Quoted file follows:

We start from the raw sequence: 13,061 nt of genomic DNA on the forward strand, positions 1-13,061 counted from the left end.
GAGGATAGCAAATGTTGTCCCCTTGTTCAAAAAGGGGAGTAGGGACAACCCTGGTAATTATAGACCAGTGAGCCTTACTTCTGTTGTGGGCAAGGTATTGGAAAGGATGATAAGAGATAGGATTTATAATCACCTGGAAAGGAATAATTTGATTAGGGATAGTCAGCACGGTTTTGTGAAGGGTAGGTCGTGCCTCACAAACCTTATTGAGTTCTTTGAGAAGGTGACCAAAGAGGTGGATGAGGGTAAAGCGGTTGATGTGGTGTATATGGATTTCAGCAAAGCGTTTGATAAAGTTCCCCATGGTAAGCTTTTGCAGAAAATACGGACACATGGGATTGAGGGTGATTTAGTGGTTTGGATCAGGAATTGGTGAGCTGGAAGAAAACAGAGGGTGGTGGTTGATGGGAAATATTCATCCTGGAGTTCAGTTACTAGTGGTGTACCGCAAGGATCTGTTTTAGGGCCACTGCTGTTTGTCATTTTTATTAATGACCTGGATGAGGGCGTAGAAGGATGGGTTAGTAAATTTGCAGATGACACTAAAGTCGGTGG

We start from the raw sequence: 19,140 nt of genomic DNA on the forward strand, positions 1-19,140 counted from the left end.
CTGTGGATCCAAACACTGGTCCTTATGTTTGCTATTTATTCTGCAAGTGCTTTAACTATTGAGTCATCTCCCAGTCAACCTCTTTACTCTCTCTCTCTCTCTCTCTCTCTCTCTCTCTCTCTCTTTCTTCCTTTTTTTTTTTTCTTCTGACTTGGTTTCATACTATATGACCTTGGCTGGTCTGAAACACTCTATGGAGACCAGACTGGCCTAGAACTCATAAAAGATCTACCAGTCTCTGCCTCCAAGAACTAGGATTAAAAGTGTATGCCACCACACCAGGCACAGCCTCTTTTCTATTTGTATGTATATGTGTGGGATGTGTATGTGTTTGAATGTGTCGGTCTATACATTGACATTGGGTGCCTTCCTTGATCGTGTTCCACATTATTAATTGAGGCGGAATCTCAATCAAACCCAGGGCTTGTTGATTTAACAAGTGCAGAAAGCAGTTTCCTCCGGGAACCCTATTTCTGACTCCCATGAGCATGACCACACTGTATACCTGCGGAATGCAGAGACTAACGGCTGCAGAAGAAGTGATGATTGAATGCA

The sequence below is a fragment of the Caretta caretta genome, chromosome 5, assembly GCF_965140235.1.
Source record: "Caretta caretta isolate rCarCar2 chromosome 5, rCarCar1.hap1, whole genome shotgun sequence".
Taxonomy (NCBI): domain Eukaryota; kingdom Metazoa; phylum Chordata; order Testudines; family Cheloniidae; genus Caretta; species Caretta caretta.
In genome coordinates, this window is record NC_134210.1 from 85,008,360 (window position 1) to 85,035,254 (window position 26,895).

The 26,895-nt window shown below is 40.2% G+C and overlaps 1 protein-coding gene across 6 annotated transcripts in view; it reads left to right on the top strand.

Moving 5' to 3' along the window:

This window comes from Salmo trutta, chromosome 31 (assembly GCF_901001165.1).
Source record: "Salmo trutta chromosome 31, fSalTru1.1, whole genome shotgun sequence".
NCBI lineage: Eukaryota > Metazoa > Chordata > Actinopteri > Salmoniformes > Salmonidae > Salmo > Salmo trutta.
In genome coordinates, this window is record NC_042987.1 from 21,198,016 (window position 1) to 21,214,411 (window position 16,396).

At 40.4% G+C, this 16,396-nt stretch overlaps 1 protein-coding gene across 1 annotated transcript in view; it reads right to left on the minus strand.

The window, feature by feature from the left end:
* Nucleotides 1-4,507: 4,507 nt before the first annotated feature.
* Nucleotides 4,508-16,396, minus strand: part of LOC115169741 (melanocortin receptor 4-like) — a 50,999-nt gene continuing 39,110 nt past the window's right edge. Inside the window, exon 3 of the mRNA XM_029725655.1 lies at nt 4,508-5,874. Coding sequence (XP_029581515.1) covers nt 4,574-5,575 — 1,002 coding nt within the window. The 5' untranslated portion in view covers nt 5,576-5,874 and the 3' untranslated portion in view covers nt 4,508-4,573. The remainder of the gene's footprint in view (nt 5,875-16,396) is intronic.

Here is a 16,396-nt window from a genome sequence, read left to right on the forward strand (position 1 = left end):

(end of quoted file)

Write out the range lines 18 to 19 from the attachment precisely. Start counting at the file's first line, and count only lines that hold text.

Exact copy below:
* Nucleotides 4,508-16,396, minus strand: part of LOC115169741 (melanocortin receptor 4-like) — a 50,999-nt gene continuing 39,110 nt past the window's right edge. Inside the window, exon 3 of the mRNA XM_029725655.1 lies at nt 4,508-5,874. Coding sequence (XP_029581515.1) covers nt 4,574-5,575 — 1,002 coding nt within the window. The 5' untranslated portion in view covers nt 5,576-5,874 and the 3' untranslated portion in view covers nt 4,508-4,573. The remainder of the gene's footprint in view (nt 5,875-16,396) is intronic.

Here is a 16,396-nt window from a genome sequence, read left to right on the forward strand (position 1 = left end):